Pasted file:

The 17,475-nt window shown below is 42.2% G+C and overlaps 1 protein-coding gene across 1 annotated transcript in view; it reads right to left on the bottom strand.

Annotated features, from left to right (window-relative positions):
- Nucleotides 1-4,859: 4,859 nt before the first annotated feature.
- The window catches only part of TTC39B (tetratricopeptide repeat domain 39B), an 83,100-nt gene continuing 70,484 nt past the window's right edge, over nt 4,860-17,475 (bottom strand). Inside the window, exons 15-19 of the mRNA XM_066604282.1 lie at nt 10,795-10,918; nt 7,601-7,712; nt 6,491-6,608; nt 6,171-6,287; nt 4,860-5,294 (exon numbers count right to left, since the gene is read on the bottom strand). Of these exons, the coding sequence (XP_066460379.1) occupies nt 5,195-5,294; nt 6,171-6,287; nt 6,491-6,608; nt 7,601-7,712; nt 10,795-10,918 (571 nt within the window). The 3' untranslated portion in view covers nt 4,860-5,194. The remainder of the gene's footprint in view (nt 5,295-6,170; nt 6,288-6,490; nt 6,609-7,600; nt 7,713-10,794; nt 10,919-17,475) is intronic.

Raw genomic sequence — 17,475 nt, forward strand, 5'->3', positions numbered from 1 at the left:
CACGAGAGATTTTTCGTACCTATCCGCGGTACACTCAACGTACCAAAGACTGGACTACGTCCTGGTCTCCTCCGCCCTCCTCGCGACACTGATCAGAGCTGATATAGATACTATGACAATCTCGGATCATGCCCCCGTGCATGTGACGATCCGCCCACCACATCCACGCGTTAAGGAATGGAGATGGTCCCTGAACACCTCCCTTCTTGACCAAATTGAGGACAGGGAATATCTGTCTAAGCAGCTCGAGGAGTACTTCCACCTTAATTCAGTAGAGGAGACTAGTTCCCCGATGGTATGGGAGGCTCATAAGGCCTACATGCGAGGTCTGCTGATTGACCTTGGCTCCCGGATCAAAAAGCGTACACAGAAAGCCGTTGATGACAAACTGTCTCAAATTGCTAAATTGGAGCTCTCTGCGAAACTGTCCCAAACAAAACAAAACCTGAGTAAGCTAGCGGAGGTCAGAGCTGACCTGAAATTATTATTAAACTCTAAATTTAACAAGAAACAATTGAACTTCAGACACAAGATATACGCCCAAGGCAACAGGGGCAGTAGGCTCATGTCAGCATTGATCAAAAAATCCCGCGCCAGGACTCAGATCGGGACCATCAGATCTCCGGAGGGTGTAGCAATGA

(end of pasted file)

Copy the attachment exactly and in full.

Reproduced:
The 17,475-nt window shown below is 42.2% G+C and overlaps 1 protein-coding gene across 1 annotated transcript in view; it reads right to left on the bottom strand.

Annotated features, from left to right (window-relative positions):
- Nucleotides 1-4,859: 4,859 nt before the first annotated feature.
- The window catches only part of TTC39B (tetratricopeptide repeat domain 39B), an 83,100-nt gene continuing 70,484 nt past the window's right edge, over nt 4,860-17,475 (bottom strand). Inside the window, exons 15-19 of the mRNA XM_066604282.1 lie at nt 10,795-10,918; nt 7,601-7,712; nt 6,491-6,608; nt 6,171-6,287; nt 4,860-5,294 (exon numbers count right to left, since the gene is read on the bottom strand). Of these exons, the coding sequence (XP_066460379.1) occupies nt 5,195-5,294; nt 6,171-6,287; nt 6,491-6,608; nt 7,601-7,712; nt 10,795-10,918 (571 nt within the window). The 3' untranslated portion in view covers nt 4,860-5,194. The remainder of the gene's footprint in view (nt 5,295-6,170; nt 6,288-6,490; nt 6,609-7,600; nt 7,713-10,794; nt 10,919-17,475) is intronic.

Raw genomic sequence — 17,475 nt, forward strand, 5'->3', positions numbered from 1 at the left:
CACGAGAGATTTTTCGTACCTATCCGCGGTACACTCAACGTACCAAAGACTGGACTACGTCCTGGTCTCCTCCGCCCTCCTCGCGACACTGATCAGAGCTGATATAGATACTATGACAATCTCGGATCATGCCCCCGTGCATGTGACGATCCGCCCACCACATCCACGCGTTAAGGAATGGAGATGGTCCCTGAACACCTCCCTTCTTGACCAAATTGAGGACAGGGAATATCTGTCTAAGCAGCTCGAGGAGTACTTCCACCTTAATTCAGTAGAGGAGACTAGTTCCCCGATGGTATGGGAGGCTCATAAGGCCTACATGCGAGGTCTGCTGATTGACCTTGGCTCCCGGATCAAAAAGCGTACACAGAAAGCCGTTGATGACAAACTGTCTCAAATTGCTAAATTGGAGCTCTCTGCGAAACTGTCCCAAACAAAACAAAACCTGAGTAAGCTAGCGGAGGTCAGAGCTGACCTGAAATTATTATTAAACTCTAAATTTAACAAGAAACAATTGAACTTCAGACACAAGATATACGCCCAAGGCAACAGGGGCAGTAGGCTCATGTCAGCATTGATCAAAAAATCCCGCGCCAGGACTCAGATCGGGACCATCAGATCTCCGGAGGGTGTAGCAATGA